Gun Shop Owner Questions Bi-partisan Measure On Gun Sales

Longtime Gun Shop Owner Questions Bi-partisan Measure On Gun Sales

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Sen. Pat Toomey (R-PA) unveiled the details of a bi-partisan measure would expand mandated background checks on gun sales. Sen. Pat Toomey (R-PA) unveiled the details of a bi-partisan measure would expand mandated background checks on gun sales.

The gun control legislation proposed by Sen. Pat Toomey (R-PA) and Sen. Joe Manchin (D-WV) Wednesday is being hailed as an important step by gun control advocates, but some in the industry wonder whether it will turn out to be ‘much ado about nothing.'

The bi-partisan measure would expand mandated background checks-- designed to keep guns out of the hands of criminals and those judged mentally unstable.

But Fred Delia, a longtime gun shop owner on the 6100 block of Torresdale Ave., doubts it will mean much.

"I've been through a lot of laws in 43 years, and they all come back to the same thing; nothing happens."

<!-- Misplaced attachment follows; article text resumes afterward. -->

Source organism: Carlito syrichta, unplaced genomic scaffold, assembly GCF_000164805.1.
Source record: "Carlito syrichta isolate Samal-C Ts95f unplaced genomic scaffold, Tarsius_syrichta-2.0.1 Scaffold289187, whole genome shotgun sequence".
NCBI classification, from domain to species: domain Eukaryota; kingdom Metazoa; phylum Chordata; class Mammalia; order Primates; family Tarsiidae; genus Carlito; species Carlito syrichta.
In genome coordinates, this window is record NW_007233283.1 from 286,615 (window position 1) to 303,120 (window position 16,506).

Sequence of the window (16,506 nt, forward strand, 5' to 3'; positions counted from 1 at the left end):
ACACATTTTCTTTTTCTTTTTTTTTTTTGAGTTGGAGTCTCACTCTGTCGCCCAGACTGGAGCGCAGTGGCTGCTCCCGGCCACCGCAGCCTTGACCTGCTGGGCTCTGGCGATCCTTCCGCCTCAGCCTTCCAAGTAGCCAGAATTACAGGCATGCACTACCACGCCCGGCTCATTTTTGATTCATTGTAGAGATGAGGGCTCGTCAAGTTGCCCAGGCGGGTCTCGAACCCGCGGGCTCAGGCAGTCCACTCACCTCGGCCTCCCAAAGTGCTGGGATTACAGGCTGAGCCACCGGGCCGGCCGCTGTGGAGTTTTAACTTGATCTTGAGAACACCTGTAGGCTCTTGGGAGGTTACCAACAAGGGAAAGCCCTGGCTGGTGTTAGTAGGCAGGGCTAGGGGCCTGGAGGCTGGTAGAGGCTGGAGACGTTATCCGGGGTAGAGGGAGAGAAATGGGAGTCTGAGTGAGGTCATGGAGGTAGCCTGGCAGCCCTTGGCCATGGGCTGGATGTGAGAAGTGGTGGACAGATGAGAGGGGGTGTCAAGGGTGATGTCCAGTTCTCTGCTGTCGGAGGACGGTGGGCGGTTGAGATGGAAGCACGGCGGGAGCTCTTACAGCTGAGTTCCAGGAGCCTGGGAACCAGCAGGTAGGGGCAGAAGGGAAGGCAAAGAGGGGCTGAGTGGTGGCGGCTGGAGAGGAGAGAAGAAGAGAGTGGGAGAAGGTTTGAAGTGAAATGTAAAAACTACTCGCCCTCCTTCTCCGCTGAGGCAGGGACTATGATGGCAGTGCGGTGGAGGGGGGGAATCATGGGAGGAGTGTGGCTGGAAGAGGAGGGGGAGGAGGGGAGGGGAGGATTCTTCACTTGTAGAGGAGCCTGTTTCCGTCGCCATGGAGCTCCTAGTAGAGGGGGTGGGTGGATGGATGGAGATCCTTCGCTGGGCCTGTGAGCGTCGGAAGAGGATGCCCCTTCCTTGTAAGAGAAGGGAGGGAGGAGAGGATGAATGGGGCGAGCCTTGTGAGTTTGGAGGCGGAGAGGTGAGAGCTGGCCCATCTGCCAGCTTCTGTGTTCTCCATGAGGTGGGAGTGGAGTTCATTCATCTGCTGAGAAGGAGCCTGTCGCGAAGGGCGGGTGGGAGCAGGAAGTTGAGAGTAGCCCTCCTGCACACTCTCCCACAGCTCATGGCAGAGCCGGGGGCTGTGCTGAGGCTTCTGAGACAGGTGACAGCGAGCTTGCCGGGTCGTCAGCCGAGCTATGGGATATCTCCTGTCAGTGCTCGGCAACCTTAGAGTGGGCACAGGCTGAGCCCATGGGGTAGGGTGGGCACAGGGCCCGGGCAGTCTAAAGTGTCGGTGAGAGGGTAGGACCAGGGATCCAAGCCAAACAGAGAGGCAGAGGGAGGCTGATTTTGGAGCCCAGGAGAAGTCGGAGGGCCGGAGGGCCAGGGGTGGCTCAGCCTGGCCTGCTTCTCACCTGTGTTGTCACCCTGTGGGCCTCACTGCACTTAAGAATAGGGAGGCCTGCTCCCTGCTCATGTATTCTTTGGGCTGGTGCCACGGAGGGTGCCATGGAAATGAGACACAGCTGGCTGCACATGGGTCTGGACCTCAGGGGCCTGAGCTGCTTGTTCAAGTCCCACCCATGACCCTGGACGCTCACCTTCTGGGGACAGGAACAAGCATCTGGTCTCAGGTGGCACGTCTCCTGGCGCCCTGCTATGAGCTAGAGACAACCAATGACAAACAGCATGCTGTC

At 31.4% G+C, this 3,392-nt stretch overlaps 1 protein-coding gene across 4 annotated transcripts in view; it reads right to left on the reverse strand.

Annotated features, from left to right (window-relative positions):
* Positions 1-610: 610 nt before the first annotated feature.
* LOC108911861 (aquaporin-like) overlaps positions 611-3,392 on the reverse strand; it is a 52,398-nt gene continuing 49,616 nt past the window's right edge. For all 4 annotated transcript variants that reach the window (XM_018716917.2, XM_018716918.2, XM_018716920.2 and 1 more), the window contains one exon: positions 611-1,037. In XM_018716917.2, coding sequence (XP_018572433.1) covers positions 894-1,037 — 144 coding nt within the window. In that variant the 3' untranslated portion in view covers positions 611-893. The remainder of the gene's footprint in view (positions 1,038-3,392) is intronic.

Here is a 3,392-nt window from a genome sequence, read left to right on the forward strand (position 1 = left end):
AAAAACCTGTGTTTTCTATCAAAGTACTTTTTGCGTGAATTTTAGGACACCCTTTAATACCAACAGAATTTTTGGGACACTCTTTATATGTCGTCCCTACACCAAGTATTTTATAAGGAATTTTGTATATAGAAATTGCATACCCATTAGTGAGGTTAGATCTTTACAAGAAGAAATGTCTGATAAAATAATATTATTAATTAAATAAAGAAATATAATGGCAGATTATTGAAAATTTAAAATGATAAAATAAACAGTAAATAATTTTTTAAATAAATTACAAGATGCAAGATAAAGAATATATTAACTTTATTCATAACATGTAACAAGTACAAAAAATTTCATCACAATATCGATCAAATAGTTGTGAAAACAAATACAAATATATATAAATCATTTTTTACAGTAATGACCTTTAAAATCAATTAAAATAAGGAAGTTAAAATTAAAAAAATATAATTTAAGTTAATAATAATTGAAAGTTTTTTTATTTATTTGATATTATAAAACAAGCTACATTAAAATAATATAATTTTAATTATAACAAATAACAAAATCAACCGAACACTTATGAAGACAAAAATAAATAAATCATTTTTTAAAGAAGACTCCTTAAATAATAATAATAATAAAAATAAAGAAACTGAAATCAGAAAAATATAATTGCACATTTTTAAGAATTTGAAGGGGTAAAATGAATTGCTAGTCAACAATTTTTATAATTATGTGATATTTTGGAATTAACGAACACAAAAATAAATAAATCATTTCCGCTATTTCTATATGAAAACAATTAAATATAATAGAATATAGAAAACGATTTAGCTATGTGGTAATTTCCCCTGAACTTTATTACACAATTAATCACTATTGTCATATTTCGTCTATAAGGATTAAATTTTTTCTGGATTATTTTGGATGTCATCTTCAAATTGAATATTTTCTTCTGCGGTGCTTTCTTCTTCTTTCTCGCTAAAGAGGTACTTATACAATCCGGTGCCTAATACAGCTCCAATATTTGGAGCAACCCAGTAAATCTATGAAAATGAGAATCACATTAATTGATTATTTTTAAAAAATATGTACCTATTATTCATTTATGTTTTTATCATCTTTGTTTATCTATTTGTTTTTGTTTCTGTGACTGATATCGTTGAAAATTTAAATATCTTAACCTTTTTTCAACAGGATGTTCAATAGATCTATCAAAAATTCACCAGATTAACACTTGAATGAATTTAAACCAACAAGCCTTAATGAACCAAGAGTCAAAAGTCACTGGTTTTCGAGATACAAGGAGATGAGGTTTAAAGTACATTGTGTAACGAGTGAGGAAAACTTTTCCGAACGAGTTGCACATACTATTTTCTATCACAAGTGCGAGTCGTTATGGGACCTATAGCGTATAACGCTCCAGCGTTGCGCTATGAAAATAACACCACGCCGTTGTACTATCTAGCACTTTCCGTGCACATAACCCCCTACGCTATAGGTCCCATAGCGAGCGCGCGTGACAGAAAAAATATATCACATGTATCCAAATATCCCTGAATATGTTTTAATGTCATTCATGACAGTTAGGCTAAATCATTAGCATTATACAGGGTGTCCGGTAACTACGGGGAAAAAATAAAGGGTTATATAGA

Under current federal law, those buying firearms from licensed dealers in the dealer's shop or at a gun show, must pass the background check.

But under the so-called "gun show loophole," those buying from unlicensed sellers at a gun show can avoid that check.

The Toomey-Manchin legislation would expand background checks to those sales as well.

"I don't consider criminal background checks to be gun control," said Toomey at a Capitol Hill news conference with Manchin to announce the measure. "I think it's just common sense. If you pass a criminal background check, you get to buy a gun. No problem. It's the people who fail a criminal or mental health background check, that we don't want having guns."

The National Rifle Association has already fired back at Toomey and Manchin. In a written statement, the NRA says "Expanding background checks at gun shows will not prevent the next shooting, will not solve violent crime and will not keep our kids safe in schools."

Toomey admits NRA opposition will make passage of his measure more of a "heavy lift," but he insists he is only trying to keep guns away from criminals and the mentally unstable.

The Senator admits he cannot quantify the problem of un-checked sales at gun shows, but notes that the current- looser- background checks stopped 1.8 million purchases by unfit buyers, from 1999-2009.

Says Toomey: "Background checks are not a cure all by any means, but they can be helpful."

Fred Delia is disappointed.

He believes the number of un-checked sales to unfit buyers at gun shows is minimal.

As for the Toomey-Manchin proposal?

"All this talk they've been doing all these months, and they come up with something like this."

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